Guild Mortgage accepts payment history instead of credit score – NMP


Guild Mortgage has announced a new program, Complete Rate, which provides a more inclusive path to homeownership based on residual income analysis and rental payment history.

The Complete Rate program, powered by FormFree, offers an alternative method of measuring borrowers’ credit risk. Those without a credit score or credit history can enroll in the program for a free assessment. If the FormFree Borrower Report shows a consistent rent payment history and a good residual income history, borrowers may be eligible to receive a lower interest rate, lower fees, or both.

The program was created to help first-time home buyers with no credit score and is available for FHA, USDA, and VA home loans.

Most mortgage lenders pull a borrowers credit score to determine the interest rate or fees the borrower would pay. Borrowers without a credit score are usually charged higher fees, a higher interest rate, or both. A borrower with no credit score could pay an interest rate one percentage point or more higher than a comparable borrower with a good credit score.

According to the Consumer Financial Protection Bureau’s “Data Point: Credit Invisibles” report, 19% of adults in the United States do not have a traditional credit score. Of these, 8% have a “thin or outdated” score file, which makes it impossible to generate a valid and up-to-date credit score for them. A further 11% are considered “invisible credit” because they do not don’t have a credit report with any of the three major credit bureaus – Equifax, Experian and TransUnion.

“Lack of credit history is a major barrier faced by some first-time home buyers, especially minority buyers who are almost twice as likely to have no credit score,” said David Battany, Executive Vice President of Capital Markets at Guild Mortgage. “Guild’s Comprehensive Rate Program fills the blind spot in a mortgage lender’s credit score by bringing in additional data to provide a more complete picture of a borrower’s creditworthiness, which could lead to a lower interest, which can mean the difference between qualifying for a home loan or not. for some buyers.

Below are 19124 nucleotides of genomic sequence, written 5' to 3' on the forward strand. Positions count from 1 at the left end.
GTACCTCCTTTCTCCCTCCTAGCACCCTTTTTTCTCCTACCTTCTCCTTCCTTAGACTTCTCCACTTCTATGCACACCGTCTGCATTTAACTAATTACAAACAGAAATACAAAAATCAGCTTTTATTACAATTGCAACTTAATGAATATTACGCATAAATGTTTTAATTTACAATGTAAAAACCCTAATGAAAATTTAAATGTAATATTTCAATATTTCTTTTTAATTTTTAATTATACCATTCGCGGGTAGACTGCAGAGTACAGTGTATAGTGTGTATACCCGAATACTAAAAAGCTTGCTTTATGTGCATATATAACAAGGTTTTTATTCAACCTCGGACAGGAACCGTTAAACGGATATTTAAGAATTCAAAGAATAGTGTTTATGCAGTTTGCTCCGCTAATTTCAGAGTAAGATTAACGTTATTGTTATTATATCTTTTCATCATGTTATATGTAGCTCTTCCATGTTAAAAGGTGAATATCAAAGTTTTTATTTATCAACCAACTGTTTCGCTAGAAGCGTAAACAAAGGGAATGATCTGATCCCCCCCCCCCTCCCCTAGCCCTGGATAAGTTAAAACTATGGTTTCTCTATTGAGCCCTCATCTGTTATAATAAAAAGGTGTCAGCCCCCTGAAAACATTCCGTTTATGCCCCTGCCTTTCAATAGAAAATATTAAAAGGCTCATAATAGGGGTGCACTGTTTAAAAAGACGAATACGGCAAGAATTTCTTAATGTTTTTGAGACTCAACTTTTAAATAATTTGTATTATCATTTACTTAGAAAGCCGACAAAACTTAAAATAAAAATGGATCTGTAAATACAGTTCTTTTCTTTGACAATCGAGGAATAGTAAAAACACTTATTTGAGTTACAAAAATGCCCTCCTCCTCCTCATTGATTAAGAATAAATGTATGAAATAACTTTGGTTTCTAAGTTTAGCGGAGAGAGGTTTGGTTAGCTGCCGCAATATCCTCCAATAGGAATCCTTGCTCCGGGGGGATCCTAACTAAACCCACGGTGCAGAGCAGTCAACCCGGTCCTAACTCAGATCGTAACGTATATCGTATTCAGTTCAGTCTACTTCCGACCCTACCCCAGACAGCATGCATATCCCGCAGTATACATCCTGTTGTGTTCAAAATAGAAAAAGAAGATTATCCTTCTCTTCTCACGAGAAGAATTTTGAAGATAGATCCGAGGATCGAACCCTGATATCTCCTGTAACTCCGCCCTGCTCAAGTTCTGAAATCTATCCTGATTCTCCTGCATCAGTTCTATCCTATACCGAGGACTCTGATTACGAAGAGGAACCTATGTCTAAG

The CFPB reports that blacks or Hispanics are more likely than whites or Asians to be credit blind or have unrated credit records. About 15% of blacks and Hispanics are invisible to credit, compared to 9% of whites and Asians. An additional 13% of blacks and 12% of Hispanics have unrated sex, compared to 7% of whites.

“Hispanic immigrants tend to use credit much less frequently than other populations, which makes it harder to get a mortgage, and unfortunately some very deserving people aren’t approved to buy a home or pay more. for their home loan due to their lack of credit history,” said Gary Acosta, co-founder and CEO of the National Association of Hispanic Real Estate Professionals (NAHREP). to Hispanics, as other minorities and millennials are also disproportionately represented in the number of people considered invisible to credit.One of the biggest challenges for the mortgage industry in the coming years will be to finding new measures to predict financial capability and assess creditworthiness.”

FormFree, a fintech company, provides lease payment history, residual income analysis, and other data points used by Guild’s Complete Rate program as an alternative method of measuring default risk for borrowers without a credit score. FormFree’s proprietary analysis of banking transactions and balance data is collected directly from financial institutions, with explicit consumer consent.

“To responsibly extend credit to more borrowers with non-traditional credit, lenders need a new way to measure their ability to repay that they can use alongside other information about a creditworthiness. borrower,” said FormFree CEO Brent Chandler. “FormFree is proud to provide the Residual Income Analysis – what we call a Residual Income Knowledge Index, or RIKI for short – behind Guild’s Complete Rate Program.”

Chandler added, “Guild has been a strong advocate for the mortgage industry’s need for alternative measures to assess risk, and we are proud to take this first step towards creating a more inclusive path to homeownership through to our strategic partnership.


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